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Waterloo drone-maker Aeryon Labs bought by U.S. company for $265M

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Waterloo’s Aeryon Labs has been bought by Oregon-based FLIR Systems Inc. for $256 million, or $200 million US.

The acquisition was announced Monday. 

Dave Kroetsch, co-founder and chief technology officer of Aeryon Labs, says not much will change in the foreseeable future.

“The Waterloo operations of Aeryon Labs will actually continue as they did yesterday with manufacturing, engineering and all the functions staying intact in Waterloo and ultimately, we see growing,” he said.

“The business here is very valuable to FLIR and our ability to sell internationally is a key piece of keeping these components of the business here in Canada.”

Aeroyn Labs builds high-performance drones that are sold to a variety of customers including military, police services and commercial businesses. The drones can provide high-resolution images for surveillance and reconnaissance.

The drones already include cameras and thermal technology from FLIR. Jim Cannon, president and CEO of FLIR Systems, said acquiring Aeryon Labs is part of the company’s strategy to move beyond sensors “to the development of complete solutions that save lives and livelihoods.”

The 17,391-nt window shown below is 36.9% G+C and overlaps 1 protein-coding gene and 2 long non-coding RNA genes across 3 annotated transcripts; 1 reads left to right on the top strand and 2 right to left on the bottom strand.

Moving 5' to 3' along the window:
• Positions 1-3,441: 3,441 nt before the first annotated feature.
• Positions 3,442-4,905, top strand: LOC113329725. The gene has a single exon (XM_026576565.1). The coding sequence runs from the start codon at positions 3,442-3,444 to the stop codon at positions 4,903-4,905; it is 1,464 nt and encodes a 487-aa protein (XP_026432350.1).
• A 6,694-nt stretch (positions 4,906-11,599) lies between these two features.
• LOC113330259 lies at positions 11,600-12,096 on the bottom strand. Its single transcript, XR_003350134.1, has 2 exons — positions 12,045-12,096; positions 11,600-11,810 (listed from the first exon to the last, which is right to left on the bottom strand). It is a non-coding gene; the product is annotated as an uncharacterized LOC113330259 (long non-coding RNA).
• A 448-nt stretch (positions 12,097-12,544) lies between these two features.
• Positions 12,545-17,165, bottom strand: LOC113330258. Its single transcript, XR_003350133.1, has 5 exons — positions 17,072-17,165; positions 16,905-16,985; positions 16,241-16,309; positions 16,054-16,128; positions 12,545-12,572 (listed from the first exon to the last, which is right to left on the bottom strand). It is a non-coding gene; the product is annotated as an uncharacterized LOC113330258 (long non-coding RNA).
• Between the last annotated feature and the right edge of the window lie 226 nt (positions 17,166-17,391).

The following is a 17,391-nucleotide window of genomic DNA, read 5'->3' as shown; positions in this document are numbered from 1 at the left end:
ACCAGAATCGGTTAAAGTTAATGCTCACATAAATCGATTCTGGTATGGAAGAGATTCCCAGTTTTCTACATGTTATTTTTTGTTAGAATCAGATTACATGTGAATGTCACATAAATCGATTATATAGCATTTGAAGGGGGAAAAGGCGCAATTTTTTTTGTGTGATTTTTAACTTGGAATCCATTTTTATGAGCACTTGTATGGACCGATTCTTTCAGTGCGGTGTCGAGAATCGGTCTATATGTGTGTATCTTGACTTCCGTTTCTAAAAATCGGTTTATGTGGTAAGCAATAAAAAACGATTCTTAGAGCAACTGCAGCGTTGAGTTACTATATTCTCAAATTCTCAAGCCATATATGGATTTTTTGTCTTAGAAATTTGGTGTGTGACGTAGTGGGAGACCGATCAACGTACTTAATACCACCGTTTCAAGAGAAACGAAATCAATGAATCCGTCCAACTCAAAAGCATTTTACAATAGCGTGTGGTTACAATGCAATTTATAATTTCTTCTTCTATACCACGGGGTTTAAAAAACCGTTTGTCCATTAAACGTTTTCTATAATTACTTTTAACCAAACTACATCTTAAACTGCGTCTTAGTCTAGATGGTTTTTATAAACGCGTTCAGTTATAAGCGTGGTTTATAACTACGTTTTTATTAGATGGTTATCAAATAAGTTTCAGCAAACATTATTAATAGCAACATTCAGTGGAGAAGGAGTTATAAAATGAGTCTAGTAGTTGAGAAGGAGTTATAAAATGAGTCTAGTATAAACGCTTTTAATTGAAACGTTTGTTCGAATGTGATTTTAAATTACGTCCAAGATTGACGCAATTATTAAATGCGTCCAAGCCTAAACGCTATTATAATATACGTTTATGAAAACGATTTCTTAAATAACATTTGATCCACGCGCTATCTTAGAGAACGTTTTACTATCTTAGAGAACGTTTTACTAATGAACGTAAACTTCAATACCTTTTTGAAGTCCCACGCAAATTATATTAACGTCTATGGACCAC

‘A piece of a bigger solution’

Kroetsch said this is a good way for the company to grow into something bigger.

“We see the business evolving in much the direction our business has been headed over the last couple of years. And that’s moving beyond the drone as a product in and of itself as a drone as a piece of a bigger solution,” he said.

For example, FLIR bought a drone company that builds smaller drones that look like little helicopters.

“We can imagine integrating those with our drones, perhaps having ours carry their drones and drop them off,” he said.

FLIR also does border security systems, which Kroetsch says could use the drones to allow border agents to look over a hill where there have been issues.

“We see the opportunity there as something that we never could have done on our own but being involved with and part of a larger company that’s already providing these solutions today gives us access not only to these great applications, but also to some fantastic technologies,” he said.

Aeryon Labs has done a lot of work during emergency disasters, including in Philippines after Typhoon Hagupit in 2014, Ecuador after an earthquake in 2016 and the Fort McMurray wildfire in 2016.

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Inuvik infrastructure may not be ready for climate change, says study